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Jhoon Rhee, ‘father of American Taekwondo,’ dies at 86


    Bob Livingston, right, breaks a board held by Grandmaster Jhoon Rhee in 1984. Rhee, the man known as the “father of American Taekwondo,” died Monday after a long illness. He was 86.


ARLINGTON, Va. >> Grandmaster Jhoon Rhee, the man known as the “father of American Taekwondo,” died today after a long illness. He was 86.

His son, Chun Rhee, said his father died in hospice care in Arlington, Virginia, a suburb of the nation’s capital.

Jhoon Rhee was a 10th-degree black belt credited with popularizing taekwondo in the United States, especially around the nation’s capital, after emigrating from Korea in the 1950s. He opened his first taekwondo school in Washington, D.C., in 1962. By the 1980s, Rhee had 11 schools in the Washington area.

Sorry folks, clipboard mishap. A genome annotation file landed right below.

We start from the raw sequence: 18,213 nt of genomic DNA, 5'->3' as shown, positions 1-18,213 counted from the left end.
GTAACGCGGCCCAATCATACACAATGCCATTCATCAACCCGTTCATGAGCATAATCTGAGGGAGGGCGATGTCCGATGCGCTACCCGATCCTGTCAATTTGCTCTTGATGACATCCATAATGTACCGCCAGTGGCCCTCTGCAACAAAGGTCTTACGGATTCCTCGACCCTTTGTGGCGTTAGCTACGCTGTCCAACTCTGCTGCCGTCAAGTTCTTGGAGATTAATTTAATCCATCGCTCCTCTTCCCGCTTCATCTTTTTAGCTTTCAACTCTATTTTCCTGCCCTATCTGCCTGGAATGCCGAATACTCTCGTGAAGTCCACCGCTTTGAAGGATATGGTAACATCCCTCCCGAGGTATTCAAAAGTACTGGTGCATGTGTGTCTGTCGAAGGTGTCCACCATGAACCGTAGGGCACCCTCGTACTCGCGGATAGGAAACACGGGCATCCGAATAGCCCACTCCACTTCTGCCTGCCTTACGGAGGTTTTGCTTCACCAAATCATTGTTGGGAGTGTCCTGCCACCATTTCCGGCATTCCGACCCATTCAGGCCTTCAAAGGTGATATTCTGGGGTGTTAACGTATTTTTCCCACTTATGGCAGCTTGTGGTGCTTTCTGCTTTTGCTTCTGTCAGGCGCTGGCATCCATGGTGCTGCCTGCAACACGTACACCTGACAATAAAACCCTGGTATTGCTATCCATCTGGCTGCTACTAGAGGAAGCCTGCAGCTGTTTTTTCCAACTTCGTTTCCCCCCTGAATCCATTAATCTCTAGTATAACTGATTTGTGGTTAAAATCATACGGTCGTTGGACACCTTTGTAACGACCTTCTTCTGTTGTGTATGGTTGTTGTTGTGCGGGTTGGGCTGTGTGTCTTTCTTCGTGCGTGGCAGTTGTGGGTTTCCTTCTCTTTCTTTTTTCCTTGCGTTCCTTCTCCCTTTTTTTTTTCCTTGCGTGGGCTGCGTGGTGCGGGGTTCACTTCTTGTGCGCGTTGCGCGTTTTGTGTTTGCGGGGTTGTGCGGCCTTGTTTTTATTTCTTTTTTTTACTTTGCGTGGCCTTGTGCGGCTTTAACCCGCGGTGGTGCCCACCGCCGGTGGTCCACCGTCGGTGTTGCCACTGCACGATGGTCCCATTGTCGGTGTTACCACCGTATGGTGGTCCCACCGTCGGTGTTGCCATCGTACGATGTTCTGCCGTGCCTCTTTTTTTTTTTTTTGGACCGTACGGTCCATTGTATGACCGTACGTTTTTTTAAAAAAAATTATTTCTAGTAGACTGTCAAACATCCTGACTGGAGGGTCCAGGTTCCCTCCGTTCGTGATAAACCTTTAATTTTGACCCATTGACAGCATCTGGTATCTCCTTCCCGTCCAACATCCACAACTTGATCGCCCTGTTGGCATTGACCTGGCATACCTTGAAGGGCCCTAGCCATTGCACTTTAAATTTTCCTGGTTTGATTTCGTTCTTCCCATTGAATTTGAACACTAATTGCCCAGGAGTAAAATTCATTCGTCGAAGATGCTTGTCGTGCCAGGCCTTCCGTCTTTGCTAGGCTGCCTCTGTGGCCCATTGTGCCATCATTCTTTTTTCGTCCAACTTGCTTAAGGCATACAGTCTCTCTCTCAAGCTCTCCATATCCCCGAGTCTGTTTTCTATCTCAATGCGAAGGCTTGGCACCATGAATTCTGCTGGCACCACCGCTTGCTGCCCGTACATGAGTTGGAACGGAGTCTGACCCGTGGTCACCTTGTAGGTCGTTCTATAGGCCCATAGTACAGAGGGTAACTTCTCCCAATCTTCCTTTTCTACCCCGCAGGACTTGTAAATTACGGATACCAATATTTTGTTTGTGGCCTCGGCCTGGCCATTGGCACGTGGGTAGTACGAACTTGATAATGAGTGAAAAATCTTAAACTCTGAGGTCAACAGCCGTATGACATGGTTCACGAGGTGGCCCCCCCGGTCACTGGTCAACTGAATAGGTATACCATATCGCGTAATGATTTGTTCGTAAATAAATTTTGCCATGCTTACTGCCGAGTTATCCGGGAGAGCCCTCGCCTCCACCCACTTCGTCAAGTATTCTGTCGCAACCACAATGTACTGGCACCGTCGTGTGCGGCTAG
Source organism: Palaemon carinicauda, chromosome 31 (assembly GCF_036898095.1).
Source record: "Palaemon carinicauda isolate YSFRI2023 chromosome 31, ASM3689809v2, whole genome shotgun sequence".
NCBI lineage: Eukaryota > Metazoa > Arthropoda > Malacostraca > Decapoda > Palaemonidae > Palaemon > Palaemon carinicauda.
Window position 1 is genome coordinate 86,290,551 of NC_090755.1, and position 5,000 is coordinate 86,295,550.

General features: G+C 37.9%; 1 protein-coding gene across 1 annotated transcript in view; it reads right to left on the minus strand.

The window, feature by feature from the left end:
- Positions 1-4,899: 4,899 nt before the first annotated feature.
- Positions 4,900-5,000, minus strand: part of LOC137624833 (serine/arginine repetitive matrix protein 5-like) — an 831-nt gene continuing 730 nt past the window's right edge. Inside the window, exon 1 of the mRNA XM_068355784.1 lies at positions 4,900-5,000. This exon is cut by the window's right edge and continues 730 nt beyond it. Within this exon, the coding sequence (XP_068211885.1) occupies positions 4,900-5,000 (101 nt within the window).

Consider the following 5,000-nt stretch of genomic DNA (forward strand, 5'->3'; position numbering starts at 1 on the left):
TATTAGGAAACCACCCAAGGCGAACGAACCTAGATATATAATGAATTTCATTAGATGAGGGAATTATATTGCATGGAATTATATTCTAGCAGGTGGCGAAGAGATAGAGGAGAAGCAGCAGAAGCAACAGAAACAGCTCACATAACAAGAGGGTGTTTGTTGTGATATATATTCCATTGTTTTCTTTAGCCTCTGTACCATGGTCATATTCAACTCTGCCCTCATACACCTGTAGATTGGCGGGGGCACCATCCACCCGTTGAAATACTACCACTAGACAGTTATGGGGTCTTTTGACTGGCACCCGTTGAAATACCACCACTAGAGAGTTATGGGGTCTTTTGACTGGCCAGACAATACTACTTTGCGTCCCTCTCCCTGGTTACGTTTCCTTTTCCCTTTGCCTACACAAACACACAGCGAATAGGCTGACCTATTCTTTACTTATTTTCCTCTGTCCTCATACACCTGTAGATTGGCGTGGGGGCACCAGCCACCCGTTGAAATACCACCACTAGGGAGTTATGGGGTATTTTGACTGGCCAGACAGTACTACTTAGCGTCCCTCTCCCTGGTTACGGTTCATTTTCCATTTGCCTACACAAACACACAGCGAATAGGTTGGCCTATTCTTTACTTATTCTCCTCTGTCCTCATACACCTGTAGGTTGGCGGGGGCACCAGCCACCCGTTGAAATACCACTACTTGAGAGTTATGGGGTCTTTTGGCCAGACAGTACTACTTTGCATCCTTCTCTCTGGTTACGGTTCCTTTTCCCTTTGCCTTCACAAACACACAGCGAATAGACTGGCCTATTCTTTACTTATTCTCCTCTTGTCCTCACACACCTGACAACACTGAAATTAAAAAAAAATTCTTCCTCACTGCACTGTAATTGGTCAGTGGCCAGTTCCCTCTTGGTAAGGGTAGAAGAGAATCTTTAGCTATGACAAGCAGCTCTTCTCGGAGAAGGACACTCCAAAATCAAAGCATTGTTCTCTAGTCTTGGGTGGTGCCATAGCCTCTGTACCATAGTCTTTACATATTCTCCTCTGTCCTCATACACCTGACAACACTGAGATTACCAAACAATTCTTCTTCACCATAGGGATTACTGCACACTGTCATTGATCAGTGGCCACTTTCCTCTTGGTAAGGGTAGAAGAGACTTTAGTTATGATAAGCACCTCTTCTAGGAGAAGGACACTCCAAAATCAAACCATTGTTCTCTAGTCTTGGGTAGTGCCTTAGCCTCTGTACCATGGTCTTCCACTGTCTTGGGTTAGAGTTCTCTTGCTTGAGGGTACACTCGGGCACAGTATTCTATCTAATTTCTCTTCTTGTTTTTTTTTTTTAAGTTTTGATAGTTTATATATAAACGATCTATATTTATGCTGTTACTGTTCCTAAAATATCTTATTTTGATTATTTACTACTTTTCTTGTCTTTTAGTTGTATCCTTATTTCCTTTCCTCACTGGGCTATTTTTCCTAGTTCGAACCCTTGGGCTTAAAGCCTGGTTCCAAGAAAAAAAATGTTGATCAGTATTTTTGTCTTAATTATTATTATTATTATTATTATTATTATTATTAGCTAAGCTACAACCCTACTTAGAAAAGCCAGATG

Rhee became friends with legendary martial artist and actor Bruce Lee and appeared in a 1973 movie titled “When Taekwondo Strikes.”

He also befriended boxer Muhammad Ali. Chun Rhee said that during a 1976 sports awards ceremony, his father jokingly challenged Ali and basketball legend Wilt Chamberlain to a fight to settle which one of them was “the greatest” athlete.

“Martial arts was a way of life for him,” Chun Rhee said.

Chun Rhee said funeral arrangements have not yet been finalized. He said information about a memorial service will be posted later this week.

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